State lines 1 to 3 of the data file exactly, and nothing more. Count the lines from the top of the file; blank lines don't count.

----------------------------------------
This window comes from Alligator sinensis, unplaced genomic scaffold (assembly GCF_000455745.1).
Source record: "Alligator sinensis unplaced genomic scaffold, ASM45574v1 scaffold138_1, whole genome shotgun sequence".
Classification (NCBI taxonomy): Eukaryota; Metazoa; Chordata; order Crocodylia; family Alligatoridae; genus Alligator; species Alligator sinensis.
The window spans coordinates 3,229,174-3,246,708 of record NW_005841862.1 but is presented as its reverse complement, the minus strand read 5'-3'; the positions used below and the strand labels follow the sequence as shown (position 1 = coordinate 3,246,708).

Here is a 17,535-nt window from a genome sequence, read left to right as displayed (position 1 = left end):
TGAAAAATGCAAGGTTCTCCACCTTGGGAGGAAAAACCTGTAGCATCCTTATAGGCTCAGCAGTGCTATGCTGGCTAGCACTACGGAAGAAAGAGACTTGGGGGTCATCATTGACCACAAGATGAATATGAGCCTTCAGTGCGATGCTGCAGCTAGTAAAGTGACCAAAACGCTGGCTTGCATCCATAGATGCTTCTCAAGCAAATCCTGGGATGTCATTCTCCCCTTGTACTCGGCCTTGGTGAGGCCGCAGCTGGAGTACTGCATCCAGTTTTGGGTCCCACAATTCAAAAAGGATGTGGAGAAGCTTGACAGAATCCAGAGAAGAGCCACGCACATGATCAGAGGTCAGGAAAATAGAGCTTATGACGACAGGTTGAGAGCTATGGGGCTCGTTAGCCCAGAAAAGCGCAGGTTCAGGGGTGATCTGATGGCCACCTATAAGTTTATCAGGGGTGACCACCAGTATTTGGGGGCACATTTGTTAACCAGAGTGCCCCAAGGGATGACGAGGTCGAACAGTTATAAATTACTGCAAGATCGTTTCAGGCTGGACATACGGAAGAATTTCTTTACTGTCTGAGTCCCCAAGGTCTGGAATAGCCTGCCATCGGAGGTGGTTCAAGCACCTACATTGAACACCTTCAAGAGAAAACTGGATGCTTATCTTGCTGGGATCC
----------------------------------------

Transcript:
This window comes from Alligator sinensis, unplaced genomic scaffold (assembly GCF_000455745.1).
Source record: "Alligator sinensis unplaced genomic scaffold, ASM45574v1 scaffold138_1, whole genome shotgun sequence".
Classification (NCBI taxonomy): Eukaryota; Metazoa; Chordata; order Crocodylia; family Alligatoridae; genus Alligator; species Alligator sinensis.